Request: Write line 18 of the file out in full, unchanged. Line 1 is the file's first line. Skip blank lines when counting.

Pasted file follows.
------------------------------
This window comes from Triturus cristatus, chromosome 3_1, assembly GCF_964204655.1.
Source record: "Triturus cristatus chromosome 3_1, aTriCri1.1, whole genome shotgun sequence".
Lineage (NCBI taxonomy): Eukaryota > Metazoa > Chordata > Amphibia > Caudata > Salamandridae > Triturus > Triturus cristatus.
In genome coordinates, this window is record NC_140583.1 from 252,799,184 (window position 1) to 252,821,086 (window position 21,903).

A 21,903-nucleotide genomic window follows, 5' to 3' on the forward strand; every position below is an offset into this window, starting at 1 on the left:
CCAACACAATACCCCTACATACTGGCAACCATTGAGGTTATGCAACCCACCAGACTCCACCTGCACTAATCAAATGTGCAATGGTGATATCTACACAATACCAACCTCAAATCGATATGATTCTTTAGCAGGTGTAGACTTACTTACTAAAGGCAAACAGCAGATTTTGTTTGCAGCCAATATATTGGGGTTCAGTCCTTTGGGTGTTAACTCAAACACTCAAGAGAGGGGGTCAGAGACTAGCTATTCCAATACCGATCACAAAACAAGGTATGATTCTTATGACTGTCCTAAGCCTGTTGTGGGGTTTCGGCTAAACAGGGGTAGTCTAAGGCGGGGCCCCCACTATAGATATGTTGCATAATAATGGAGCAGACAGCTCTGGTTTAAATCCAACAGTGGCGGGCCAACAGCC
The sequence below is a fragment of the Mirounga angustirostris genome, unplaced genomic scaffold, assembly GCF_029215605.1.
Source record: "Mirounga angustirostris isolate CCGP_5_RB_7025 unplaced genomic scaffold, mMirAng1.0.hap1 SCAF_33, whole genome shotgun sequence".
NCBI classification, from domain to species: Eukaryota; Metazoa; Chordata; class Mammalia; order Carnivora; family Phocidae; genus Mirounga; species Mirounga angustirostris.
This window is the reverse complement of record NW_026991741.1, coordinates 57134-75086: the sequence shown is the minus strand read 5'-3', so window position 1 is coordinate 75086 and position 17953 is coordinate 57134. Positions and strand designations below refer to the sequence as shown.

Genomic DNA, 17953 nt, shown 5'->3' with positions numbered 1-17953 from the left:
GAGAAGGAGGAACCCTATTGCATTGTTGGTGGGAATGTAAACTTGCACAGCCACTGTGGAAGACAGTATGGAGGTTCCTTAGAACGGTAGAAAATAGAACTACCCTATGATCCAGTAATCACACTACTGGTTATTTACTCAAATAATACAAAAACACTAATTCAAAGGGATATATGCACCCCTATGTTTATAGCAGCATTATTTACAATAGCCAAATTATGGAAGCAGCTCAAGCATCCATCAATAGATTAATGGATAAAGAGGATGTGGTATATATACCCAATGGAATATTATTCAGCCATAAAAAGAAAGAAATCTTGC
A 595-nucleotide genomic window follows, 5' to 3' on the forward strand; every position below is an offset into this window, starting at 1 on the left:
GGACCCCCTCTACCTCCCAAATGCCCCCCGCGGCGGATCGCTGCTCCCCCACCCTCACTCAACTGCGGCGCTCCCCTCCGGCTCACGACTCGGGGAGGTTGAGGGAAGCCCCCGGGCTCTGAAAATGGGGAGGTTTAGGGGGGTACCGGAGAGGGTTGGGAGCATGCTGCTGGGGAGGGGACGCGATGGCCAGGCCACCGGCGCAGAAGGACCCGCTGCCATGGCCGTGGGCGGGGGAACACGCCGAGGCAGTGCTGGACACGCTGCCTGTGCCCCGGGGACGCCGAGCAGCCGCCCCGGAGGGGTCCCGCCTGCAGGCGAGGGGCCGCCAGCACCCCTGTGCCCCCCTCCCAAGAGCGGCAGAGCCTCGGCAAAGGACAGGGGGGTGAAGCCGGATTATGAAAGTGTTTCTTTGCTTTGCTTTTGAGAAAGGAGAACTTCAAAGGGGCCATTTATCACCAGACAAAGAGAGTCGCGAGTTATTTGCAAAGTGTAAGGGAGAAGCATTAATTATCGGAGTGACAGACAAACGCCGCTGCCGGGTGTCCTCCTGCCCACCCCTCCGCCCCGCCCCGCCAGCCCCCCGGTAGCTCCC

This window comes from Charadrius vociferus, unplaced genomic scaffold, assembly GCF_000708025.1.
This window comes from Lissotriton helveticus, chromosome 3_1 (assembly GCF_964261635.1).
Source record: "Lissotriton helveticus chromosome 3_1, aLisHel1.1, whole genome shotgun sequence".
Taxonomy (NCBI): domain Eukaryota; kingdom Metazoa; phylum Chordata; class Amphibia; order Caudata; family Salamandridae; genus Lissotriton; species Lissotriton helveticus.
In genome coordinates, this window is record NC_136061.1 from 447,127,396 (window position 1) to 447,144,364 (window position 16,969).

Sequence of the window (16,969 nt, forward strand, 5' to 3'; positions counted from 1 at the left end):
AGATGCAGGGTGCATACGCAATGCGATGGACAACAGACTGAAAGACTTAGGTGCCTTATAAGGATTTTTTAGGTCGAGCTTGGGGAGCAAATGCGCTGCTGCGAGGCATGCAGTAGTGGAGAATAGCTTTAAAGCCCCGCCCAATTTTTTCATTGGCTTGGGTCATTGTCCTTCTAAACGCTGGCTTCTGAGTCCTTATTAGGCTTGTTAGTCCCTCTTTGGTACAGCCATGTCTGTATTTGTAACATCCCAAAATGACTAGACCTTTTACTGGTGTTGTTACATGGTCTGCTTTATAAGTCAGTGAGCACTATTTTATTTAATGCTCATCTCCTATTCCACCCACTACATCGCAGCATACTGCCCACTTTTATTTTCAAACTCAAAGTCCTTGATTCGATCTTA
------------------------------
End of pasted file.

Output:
Taxonomy (NCBI): domain Eukaryota; kingdom Metazoa; phylum Chordata; class Amphibia; order Caudata; family Salamandridae; genus Lissotriton; species Lissotriton helveticus.